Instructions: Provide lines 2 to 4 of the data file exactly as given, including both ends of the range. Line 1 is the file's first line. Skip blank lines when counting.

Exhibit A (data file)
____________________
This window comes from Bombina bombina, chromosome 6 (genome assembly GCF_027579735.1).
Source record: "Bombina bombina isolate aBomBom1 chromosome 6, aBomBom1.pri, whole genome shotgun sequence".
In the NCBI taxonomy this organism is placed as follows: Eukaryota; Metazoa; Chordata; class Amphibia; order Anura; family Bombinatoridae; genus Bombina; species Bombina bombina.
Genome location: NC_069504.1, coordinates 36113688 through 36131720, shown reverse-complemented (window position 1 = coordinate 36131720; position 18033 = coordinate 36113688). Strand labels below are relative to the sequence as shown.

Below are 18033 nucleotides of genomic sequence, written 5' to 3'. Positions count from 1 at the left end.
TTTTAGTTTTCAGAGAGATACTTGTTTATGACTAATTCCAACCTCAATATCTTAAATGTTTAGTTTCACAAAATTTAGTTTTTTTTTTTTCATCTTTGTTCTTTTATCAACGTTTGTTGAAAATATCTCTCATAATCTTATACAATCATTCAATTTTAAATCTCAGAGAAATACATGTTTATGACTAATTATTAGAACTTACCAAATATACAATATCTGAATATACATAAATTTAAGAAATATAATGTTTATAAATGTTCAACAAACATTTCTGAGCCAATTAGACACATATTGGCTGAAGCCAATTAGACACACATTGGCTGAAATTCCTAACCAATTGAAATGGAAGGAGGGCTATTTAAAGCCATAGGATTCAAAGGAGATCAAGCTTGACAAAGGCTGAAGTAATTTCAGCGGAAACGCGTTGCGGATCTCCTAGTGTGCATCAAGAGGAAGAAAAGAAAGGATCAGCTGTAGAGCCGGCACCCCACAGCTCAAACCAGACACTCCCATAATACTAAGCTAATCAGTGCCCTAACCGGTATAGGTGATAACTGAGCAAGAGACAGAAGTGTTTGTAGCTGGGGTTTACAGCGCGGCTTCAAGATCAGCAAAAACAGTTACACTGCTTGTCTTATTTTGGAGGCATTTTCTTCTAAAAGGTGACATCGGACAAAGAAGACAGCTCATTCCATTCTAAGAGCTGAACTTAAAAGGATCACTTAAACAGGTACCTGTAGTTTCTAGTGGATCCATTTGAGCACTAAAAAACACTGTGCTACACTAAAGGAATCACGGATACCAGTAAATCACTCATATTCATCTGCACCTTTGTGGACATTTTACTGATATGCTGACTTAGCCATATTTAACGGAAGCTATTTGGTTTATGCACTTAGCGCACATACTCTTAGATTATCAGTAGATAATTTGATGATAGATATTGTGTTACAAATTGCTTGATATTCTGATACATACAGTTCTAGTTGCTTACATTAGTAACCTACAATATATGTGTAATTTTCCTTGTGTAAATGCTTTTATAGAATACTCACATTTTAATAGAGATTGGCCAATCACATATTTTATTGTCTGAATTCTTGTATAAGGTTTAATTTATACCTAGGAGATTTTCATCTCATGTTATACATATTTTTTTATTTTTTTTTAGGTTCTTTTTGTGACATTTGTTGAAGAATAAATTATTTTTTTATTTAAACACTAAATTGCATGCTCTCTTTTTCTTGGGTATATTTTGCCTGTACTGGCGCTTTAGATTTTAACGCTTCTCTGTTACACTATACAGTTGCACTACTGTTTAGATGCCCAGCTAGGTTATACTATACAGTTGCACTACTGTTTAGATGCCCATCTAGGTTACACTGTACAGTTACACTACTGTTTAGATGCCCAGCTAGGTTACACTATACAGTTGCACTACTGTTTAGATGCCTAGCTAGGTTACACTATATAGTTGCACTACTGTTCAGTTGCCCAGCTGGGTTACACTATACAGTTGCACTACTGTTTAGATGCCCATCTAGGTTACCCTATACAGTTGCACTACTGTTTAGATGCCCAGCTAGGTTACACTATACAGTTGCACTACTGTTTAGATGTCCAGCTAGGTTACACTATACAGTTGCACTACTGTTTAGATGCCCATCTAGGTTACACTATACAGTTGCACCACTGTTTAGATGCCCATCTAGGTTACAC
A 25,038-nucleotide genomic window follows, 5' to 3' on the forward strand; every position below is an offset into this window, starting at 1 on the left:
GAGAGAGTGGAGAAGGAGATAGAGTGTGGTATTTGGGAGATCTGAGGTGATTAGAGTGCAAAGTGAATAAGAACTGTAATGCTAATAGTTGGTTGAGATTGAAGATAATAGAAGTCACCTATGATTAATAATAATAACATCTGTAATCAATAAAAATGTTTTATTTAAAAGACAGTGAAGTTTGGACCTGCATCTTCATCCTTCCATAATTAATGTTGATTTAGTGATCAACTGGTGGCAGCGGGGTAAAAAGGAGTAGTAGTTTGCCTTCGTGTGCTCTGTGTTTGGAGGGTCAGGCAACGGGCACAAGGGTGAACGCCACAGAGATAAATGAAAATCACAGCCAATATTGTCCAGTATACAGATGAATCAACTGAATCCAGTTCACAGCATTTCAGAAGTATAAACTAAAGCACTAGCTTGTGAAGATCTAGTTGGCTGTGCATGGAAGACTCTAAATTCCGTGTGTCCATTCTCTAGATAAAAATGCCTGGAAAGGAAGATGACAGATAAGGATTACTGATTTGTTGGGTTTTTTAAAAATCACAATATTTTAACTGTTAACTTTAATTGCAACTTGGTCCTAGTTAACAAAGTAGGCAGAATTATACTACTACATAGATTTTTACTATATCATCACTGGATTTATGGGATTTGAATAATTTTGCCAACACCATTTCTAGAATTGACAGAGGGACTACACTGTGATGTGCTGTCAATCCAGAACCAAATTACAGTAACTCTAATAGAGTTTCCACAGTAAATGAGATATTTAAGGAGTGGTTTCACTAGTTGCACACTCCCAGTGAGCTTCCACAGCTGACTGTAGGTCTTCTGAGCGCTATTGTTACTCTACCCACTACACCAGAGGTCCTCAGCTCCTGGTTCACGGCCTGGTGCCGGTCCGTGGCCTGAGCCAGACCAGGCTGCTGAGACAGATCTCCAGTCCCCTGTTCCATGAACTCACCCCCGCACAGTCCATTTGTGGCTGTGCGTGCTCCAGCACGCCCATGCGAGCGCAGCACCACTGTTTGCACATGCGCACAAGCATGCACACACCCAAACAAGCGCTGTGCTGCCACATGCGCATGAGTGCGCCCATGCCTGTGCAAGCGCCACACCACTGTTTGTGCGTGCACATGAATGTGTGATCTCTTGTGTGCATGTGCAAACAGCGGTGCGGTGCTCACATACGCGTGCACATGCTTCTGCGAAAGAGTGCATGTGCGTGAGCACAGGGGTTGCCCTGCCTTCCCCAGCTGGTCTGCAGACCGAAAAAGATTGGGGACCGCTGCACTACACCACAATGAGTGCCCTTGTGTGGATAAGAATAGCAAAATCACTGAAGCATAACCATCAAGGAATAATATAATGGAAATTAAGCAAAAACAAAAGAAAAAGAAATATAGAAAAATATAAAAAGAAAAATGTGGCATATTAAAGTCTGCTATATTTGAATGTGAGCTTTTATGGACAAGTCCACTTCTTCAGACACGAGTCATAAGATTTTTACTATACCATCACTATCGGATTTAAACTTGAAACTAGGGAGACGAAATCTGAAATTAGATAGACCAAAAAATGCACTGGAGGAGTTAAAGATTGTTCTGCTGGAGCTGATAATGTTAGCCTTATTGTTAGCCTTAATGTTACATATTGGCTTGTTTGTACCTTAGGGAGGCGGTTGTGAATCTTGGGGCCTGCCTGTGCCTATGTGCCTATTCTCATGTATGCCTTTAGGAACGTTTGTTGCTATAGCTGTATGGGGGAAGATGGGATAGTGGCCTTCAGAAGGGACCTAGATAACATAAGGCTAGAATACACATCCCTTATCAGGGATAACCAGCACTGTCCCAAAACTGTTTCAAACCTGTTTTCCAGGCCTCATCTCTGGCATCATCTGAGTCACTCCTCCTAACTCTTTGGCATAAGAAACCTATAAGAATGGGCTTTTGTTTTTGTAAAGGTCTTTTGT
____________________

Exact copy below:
Source record: "Bombina bombina isolate aBomBom1 chromosome 6, aBomBom1.pri, whole genome shotgun sequence".
In the NCBI taxonomy this organism is placed as follows: Eukaryota; Metazoa; Chordata; class Amphibia; order Anura; family Bombinatoridae; genus Bombina; species Bombina bombina.
Genome location: NC_069504.1, coordinates 36113688 through 36131720, shown reverse-complemented (window position 1 = coordinate 36131720; position 18033 = coordinate 36113688). Strand labels below are relative to the sequence as shown.